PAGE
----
Harlequin Bug - Vegetables

 harlequin eggs and nymphs

Harlequin bug - Murgantia histrionica

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Appearance

Eggs: Tiny white barrels encircled by black bands with a black crescent on top. Laid in small clusters arranged in rows of six on leaf undersides.
Nymphs: Rounded and black, with pale green markings which soon turn brilliant red and yellow. Five instars (growth stages between two periods of molting in the development of a nymph).
Adults: Shield-shaped body, up to 3/8" long, brightly colored, typically black and yellow or black and red— color patterns vary with the season.

Life Cycle/Habits Adults overwinter in sheltered locations in or near gardens, including winter crops and organic debris.  In spring, adults emerge and deposit eggs on leaf undersides. Nymphs and adults feed by piercing leaves to suck nutrients. Harlequins are a stink bug and adults will produce a smelly odor when disturbed. They love the annual flower, cleome. Two or three generations occur per year.
Host Plants Cole crops (a.k.a. crucifers or brassicas) such as cabbage, broccoli, cauliflower, turnip, collards, horseradish, arugula. Many other crops may be affected, including asparagus, bean, cantaloupe, onion, pea, potato, squash, and tomato, as well as fruits such as grape, peach, pear, and raspberry.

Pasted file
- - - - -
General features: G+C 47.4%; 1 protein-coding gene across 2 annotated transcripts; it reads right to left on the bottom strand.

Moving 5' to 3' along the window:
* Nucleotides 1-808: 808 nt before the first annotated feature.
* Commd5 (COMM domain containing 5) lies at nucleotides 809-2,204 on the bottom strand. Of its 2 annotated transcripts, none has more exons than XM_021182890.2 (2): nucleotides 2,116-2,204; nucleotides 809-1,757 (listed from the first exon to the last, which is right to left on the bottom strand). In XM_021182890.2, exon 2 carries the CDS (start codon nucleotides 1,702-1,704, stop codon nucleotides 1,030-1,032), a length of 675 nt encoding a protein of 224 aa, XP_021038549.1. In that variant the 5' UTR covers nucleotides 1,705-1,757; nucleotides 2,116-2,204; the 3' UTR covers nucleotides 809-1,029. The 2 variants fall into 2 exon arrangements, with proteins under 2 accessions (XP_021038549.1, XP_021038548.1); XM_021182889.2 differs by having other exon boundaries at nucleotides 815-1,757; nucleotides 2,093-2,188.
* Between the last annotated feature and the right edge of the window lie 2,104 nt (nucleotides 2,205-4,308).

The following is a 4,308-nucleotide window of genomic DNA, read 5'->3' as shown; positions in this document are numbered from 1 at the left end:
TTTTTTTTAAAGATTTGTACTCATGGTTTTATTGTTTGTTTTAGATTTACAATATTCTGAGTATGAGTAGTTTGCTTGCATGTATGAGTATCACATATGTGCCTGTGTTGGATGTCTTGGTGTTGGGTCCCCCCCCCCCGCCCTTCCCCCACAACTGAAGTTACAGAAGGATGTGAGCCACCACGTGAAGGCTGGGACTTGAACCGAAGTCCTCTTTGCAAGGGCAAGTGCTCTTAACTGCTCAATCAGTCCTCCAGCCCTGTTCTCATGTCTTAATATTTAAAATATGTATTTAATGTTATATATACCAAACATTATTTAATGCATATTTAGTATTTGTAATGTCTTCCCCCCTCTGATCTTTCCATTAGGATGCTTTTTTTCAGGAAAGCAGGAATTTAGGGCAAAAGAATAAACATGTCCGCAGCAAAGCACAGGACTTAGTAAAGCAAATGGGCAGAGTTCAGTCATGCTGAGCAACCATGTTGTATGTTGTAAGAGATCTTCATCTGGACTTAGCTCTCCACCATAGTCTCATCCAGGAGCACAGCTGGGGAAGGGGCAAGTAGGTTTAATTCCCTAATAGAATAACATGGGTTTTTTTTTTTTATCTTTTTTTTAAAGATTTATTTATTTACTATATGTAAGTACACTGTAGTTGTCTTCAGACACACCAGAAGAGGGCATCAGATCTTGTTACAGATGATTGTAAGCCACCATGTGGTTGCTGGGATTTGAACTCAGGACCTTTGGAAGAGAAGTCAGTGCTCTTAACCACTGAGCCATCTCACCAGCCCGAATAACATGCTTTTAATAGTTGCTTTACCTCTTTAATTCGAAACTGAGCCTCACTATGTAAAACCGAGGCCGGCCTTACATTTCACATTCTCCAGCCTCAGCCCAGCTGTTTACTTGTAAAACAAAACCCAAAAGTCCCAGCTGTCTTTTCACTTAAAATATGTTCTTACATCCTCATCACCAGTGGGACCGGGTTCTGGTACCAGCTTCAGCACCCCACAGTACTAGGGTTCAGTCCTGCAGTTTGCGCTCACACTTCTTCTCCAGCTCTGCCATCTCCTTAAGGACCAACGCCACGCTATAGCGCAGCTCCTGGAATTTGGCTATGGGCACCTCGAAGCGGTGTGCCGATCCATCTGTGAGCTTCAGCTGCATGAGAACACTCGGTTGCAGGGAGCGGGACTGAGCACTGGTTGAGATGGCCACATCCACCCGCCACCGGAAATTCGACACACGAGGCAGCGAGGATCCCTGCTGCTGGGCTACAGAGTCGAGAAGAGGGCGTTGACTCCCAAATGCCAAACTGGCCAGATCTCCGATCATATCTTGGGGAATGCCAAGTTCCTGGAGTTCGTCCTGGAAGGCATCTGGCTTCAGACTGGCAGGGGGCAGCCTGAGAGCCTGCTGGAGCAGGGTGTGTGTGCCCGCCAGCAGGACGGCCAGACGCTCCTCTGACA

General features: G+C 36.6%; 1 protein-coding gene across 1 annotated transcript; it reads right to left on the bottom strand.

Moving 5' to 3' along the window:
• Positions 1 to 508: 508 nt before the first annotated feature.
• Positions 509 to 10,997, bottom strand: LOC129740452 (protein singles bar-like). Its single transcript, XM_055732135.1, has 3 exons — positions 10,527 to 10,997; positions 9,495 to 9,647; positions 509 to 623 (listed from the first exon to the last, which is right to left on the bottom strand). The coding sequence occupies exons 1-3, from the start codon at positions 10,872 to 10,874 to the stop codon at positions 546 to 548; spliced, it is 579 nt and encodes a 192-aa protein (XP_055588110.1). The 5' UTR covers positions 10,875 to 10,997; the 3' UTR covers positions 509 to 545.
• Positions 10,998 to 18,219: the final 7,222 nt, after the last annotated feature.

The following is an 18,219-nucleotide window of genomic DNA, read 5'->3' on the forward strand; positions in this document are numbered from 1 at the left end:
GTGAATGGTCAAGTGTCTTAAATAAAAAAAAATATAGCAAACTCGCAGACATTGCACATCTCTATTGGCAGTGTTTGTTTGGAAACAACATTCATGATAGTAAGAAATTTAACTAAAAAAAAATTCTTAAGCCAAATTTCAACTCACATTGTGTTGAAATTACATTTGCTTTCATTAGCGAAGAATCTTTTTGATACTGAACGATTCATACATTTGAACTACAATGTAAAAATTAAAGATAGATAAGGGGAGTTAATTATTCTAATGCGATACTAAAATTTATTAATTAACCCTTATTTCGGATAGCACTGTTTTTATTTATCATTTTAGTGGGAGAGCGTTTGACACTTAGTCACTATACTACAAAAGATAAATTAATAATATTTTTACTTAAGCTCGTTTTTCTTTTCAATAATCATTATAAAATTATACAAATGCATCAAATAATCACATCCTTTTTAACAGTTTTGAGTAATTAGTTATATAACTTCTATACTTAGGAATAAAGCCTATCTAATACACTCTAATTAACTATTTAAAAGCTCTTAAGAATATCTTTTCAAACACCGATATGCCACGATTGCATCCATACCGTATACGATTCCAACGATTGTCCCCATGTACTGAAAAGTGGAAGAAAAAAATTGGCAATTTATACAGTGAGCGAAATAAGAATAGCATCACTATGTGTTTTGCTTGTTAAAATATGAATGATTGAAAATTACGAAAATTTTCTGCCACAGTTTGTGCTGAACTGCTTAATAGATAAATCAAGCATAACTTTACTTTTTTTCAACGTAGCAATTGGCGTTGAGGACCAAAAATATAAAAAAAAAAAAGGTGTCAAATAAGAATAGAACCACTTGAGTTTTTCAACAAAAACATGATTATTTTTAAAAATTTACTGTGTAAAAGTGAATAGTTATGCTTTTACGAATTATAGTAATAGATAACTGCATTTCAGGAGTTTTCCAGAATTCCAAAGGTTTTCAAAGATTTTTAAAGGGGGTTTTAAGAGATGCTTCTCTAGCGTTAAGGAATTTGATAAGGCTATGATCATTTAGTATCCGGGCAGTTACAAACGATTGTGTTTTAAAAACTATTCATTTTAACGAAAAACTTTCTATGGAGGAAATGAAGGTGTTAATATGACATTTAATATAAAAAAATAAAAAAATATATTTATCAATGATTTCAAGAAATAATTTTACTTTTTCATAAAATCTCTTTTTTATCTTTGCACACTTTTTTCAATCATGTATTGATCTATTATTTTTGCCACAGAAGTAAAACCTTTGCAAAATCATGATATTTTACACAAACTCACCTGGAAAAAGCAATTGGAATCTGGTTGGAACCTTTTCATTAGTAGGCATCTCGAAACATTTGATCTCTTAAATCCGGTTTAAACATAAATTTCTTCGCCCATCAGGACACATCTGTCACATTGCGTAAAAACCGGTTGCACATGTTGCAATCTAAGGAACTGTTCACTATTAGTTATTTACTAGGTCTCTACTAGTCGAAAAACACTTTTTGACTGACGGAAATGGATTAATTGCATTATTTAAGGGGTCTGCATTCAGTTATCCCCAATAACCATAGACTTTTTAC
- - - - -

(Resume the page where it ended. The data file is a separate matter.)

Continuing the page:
Signs/Symptoms White spots, known as stipples, result from the piercing-sucking feeding of nymphs and adults. Leaves brown and look tattered. Plants may wilt, be deformed, or, under severe infestation, die.
Monitoring Turn leaves over to spy egg clutches.  Watch leaves for white or yellow blotches, distortion,  and browning. The bright colors of nymphs and adults makes them easy to spot, though they will hide under leaves when threatened.
Prevention/Control
  1. Clean up garden at season's end. Remove all crop debris to eliminate overwintering sites. 
  2. Search out and manually crush eggs, nymphs, and adults.
  3. Use floating row covers to exclude this pest.
  4. Spray nymphs with insecticidal soap alone or in combination with pyrethrum or use neem oil.
  5. Cleome can be grown as a trap crop. Spray infested cleome with an insecticide or pull plants up and dispose of in black trash bags.
  6. Check catalogs for resistant varieties of many cruciferous plants.
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